MS. MACK: Jerry, you said that you are involved in High School/High Tech also?

MR. BROWN: Correct.

MS. MACK: Who is the contact organization? Who works with the kids before they get contacted by you?

MR. BROWN: Primarily, it would be Debbie Stevens.

MS. MACK: So it is the activities of the Chamber of Commerce?

MR. BROWN: Exactly. And we have two members on the board of the Chamber as well that help facilitate that, but really Debbie runs it for us. And any time she has a need or a requirement of help, then we are one of the first companies and there are many companies here in Oskaloosa that start to do what we are doing.

MS. MACK: Could you explain a little bit about it, because I don’t think that many of the people on the line are necessarily familiar with how the Chambers operate in your community. It varies from community to community. I understand that in your community the Chamber acts as san intermediary organization that promotes business education partnerships. Is that correct?

MR. BROWN: Right. With Debbie, she has kind of a dual position in that she identifies with the schools any needs that they may have with anything with the kids, and sees how she can use her position at the Chamber to coordinate and facilitate those needs, whether it’s an E-mentoring program, or it’s with kids with disabilities, or with high tech, or there have been several other things as far as kids maybe needing something or the school needing something.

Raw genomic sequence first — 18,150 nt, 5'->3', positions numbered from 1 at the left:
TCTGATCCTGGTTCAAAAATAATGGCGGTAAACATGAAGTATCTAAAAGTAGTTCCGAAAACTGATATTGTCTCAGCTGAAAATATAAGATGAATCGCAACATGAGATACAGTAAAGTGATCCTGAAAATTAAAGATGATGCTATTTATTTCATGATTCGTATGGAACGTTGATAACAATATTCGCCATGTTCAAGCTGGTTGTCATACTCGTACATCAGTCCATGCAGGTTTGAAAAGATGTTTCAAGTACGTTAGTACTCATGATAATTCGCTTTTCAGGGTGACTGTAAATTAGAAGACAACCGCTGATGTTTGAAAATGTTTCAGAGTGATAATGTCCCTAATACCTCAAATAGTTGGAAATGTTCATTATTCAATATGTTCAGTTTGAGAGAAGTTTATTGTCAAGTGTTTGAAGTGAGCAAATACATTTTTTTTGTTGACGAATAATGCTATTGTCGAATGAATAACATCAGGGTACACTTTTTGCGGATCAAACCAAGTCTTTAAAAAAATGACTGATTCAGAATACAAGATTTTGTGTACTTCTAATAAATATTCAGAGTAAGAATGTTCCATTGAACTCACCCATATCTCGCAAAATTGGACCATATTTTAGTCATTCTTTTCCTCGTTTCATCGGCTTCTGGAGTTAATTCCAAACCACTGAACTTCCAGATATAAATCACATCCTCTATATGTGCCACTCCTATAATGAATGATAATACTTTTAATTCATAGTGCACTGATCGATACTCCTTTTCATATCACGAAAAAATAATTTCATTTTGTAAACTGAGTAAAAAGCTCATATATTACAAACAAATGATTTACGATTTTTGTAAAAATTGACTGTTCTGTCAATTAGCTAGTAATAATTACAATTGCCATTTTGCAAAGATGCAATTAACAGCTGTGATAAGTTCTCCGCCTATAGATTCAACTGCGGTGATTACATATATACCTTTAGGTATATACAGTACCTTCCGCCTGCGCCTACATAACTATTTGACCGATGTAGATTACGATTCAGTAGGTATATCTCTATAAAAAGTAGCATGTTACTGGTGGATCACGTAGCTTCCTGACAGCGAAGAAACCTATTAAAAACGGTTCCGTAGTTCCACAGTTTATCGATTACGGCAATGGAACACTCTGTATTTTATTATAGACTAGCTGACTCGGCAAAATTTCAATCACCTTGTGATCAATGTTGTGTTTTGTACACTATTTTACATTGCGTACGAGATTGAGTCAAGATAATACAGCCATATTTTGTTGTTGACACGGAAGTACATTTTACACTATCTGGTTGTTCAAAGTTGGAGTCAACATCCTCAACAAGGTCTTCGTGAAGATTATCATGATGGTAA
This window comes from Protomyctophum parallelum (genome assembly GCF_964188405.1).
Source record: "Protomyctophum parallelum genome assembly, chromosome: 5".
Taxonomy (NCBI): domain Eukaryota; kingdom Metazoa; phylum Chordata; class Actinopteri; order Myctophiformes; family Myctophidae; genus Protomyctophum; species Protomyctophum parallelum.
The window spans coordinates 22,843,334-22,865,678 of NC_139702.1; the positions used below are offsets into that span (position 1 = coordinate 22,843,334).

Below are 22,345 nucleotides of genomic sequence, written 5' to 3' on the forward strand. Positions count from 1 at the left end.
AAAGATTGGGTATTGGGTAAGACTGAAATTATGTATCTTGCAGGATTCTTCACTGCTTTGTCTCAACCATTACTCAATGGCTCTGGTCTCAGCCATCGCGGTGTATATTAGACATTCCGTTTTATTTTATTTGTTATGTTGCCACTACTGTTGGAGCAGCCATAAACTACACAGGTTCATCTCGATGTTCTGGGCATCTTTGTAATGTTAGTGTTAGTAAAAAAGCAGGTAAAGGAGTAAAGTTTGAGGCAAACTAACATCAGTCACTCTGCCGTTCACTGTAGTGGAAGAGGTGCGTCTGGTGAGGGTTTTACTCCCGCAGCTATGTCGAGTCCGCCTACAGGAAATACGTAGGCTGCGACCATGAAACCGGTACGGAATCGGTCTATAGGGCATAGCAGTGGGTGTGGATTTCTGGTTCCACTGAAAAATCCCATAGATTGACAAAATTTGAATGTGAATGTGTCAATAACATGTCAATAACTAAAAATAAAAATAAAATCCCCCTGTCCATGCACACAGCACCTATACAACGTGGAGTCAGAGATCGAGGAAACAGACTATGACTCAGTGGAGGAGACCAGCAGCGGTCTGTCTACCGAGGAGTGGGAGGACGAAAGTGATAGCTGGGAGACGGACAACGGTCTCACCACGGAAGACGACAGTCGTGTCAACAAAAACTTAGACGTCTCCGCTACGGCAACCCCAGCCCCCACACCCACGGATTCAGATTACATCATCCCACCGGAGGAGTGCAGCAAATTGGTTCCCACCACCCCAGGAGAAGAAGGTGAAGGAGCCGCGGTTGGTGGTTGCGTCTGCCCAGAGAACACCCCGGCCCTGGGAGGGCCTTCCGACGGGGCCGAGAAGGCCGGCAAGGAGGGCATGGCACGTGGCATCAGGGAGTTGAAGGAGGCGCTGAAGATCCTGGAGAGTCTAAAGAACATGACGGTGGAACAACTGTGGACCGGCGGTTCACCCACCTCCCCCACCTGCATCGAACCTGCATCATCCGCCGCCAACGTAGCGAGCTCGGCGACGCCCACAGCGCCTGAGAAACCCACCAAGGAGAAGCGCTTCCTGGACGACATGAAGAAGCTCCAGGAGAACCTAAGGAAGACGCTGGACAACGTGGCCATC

So she then starts to call the different companies within the community and asks what they can help us with. And she has worked strong with us. We had probably one of the more flexible times again, so it has us to be even more integral in it, but really providing, with the high tech, internships or summer jobs. And then we have a local university here in Oskaloosa, William Penn University, and many of those that graduate there then become a Musco employee due to their involvement with us through the years.

So really Debbie, whatever the school system and community needs, because she is tied into many other facets, whether it’s the crisis intervention center, or Habitat for Humanity, she always gets calls from them and then uses her resources to assist the community in many, many other different ways.

MS. MACK: Are there other questions?

MS. STOLP: I have a question for Cassandra. If we could have some contact information, if that’s possible and if you could explain a little bit about the application process for internships?

MS. BLACK: Are you referring to the High School/High Tech project?

MS. STOLP: I think that and the project ACCESS.

MS. BLACK: I have a Web site for project ACCESS. It is

MS. STOLP: I guess overall, how many students have both Cassandra and Jerry had involved in the programs?

MR. BROWN: Well from Jerry, we have had about 18 students this year. And we had 12 last year.

MS. MACK: Jerry, aren’t those just the students that have had E-mentors through Connecting to Success.

MR. BROWN: Right.

MS. MACK: In addition to that, how many other students typically do you work with more on a one-on-one basis. How many internships did you provide last year? Approximately?

MR. BROWN: I would probably say maybe a dozen over the last two years.